Thursday, April 24, 2008 | On its face, the race for San Diego’s District 5 City Council seat seems to pit two candidates ideally suited for their platforms: a retired fire chief running on improving public safety, and a streamlining government guru running on a message of fiscal reform.

Yet both candidates have vulnerabilities with the potential to overshadow their strengths in the June 3 primary election.

For the better part of a year, Carl DeMaio has banged the reform drum loudly, claiming to have knocked on 14,000 doors in the district, which includes Mira Mesa, Sorrento Mesa, Rancho Bernardo, Scripps Ranch and Carmel Mountain.

And for the past five years, the well-funded Republican has been one of City Hall’s loudest and harshest critics. He touts years of study and experience in the arcane details of government budgeting, and in 2004 his for-profit think tank produced a comprehensive analysis of the city budget.

But the 33-year-old DeMaio has lived in District 5 for less than two years, and built a multi-million-dollar company partly from contracts doled out by the Bush Administration — not the usual credentials of a grass-roots reformer.

Democrat George George, on the other hand, has lived in Rancho Bernardo for about as long as Rancho Bernardo has been Rancho Bernardo. And with four decades of service in the San Diego and Solana Beach fire departments, he embodies public safety in a district ravaged by last year’s wildfires.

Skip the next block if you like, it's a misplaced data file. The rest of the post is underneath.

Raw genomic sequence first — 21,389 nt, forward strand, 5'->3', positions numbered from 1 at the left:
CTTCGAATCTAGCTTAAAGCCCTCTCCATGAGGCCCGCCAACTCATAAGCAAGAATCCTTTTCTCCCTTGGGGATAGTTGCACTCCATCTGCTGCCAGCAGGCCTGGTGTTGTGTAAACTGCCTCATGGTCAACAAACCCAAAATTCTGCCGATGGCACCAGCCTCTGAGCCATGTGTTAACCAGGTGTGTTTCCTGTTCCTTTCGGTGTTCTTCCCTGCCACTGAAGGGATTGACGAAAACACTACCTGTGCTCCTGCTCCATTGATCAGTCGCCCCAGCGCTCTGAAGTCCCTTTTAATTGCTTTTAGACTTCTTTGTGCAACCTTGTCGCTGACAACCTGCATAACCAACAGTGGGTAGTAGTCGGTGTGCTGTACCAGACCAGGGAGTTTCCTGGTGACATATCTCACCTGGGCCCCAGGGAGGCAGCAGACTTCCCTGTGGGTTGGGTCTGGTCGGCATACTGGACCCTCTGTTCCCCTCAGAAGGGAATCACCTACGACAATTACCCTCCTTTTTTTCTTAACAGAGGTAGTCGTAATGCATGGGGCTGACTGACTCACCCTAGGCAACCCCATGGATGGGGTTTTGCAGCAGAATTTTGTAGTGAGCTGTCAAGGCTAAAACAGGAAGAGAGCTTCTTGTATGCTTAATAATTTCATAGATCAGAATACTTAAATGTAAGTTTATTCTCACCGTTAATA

However, the 67-year-old George entered the race at the last minute after Scripps Ranch resident Bob Ilko chose not to run. He has the support of labor leaders who want almost anyone but DeMaio, but does not have an established base of supporters in the district. And he doesn’t have much money.

“[DeMaio] is running on a city-wide platform — I will root out corruption, etcetera, etcetera … will that resonate in District 5?” said John Kern, who as former chief of staff for Mayor Dick Murphy was often the target of DeMaio’s scorn.

“For George George, the question is ‘does he have the money?’”

In recent decades, the heavily Republican district has favored long-time residents who fight for infrastructure and public safety improvements, and against increased development. The district’s demographics along with the ever-present fire danger help George’s chances, say political insiders.

But 2008 is shaping up as another year of the reformer in San Diego, with candidates from the city attorney’s race on down tapping into voter angst over the city government’s halting efforts to recover from enormous financial burdens left by current and former city leaders.

“Voters know something is wrong, they just are not clear on what it is,” said Christopher Crotty, a Democratic campaign consultant. “When you say ‘I’m going to fix the mess at City Hall,’ it is effective — and that is what [DeMaio] is doing.”

Curiously, DeMaio’s first public utterances about business at San Diego City Hall were kudos, not criticisms. In February 2002, DeMaio and an official from the Los Angeles-based Reason Foundation presented the City Council with an award for running the most efficient city government in California.

DeMaio acknowledges the irony, but says he now looks at the undeserved award as an impetus for the activist campaign he is running today.

“The silver lining was that it helped generate information,” DeMaio said. “I was more motivated to really ferret out and showcase what was going on.”